> address. This problem has reared its ugly head only 3 or 4 times. It
> drives me nuts, however, that I can't figure out how to fix the problem.
> This weekend I even stumbled through setting up my own DNS server, using
> bind, but then couldn't figure out how to implement it. The reason for
> my confusion here is that in the godaddy dns manager, it requires me to
> enter a FQDN for the name servers, not an IP address. Well, if the
> purpose of the DNS server is to resolve names, and the DNS server is
> running within the same domain that your trying to resolve, how in the
> world would it ever get there for resolution?!?
> Now you would think that the answer would be easy. Since I'm managing
> dns entries with the godaddy dns manager, why not just put a reverse PTR
> record there? But no, that's just too easy. Godaddy doesn't allow you to
> enter PTR records. They do have some perverted way to enter TXT records
> with a PTR embedded, but I can't figure that out either. When I called
> godaddy tech support, they politely informed me that since I don't use
> their hosts, they can't provide support for the dns entries. Sigh. By
> the way, here is a link to a godaddy support page discussing the
> TXT/PTR/SPF "thing".
> So if anyone reading this thinks they can help, please do let me know.
> I'm tired of spending weekends now and then chasing my tail. I know just
> enough about all this to be dangerous. The answer could be just one
> small step away and I simply can't see it.
> Many thanks,
> Duane Tucker
> Message: 2
> Date: Mon, 29 Nov 2010 06:50:43 -0500
> From: Daniel Deighton<ddeighton at aplura.com>
> Subject: Re: [CALUG] help with dns reverse PTR record problem
> To: calug at unknownlamer.org
> Message-ID:<1291031443.15407.149.camel at namu.deightime.net>
> Content-Type: text/plain; charset="UTF-8"
> Requiring the PTR record to match the A record is an often-used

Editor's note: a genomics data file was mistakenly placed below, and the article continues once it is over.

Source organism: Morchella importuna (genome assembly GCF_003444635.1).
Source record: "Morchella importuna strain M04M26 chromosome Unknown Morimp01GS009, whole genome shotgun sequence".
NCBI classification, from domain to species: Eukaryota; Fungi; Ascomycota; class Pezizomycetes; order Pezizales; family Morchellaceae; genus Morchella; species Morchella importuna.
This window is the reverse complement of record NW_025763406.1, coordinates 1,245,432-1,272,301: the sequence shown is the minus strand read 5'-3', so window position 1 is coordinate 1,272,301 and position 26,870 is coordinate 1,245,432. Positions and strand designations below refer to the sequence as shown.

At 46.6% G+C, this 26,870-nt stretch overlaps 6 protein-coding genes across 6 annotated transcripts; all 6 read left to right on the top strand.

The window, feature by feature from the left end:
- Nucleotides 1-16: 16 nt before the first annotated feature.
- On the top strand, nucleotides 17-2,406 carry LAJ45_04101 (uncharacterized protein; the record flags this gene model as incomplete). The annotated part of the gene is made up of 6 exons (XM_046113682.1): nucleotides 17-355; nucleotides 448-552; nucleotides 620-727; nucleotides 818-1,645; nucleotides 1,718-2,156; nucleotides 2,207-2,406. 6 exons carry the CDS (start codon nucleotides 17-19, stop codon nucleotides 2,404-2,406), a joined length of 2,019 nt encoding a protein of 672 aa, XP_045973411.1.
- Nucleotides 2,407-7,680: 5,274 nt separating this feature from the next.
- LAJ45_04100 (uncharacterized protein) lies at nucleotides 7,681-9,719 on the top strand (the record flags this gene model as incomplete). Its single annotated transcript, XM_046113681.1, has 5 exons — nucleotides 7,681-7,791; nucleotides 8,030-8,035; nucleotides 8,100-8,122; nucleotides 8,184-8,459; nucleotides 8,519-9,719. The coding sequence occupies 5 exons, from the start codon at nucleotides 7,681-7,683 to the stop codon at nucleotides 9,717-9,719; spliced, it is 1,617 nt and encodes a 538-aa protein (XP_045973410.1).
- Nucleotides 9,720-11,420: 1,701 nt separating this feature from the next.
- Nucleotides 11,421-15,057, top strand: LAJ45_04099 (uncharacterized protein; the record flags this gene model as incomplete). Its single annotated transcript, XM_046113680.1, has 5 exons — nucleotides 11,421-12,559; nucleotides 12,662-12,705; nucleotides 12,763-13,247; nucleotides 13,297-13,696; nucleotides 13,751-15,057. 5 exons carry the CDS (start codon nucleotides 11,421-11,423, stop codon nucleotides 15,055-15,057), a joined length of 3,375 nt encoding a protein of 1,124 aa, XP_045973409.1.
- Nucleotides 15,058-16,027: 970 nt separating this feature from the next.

> technique to reduce SPAM. You will likely run into it again, so it is
> best to correct the problem as soon as possible.
> With godaddy, you are controlling the records for your domain (i.e.
> example.com). As you know, you can set any record you like for
> example.com. These are the forward lookups to translate from name to IP
> The problem is that you need to enter records for the reverse lookups or
> in-addr.arpa domain. These records resolve IP addresses back to names.
> You don't control these records. Since you aren't using godaddy hosts,
> they don't control these records either -- as you found out, they won't
> be able to help you. You will need to contact your ISP for help in
> setting the PTR record.
> As a real-world example, you can take one of our MX records,
> mx1.aplura.com. mx1.aplura.com resolves to 126.96.36.199. We set that
> up in our DNS servers, which takes care of the forward lookup. The block
> of IP addresses that includes 188.8.131.52 is "owned" by AINet, our
> ISP in this case. We had to submit a request to AINet to add the PTR
> record into their DNS table. Once completed, the PTR record matched the
> A record.
> Hopefully this makes sense. Let us know if you need more information.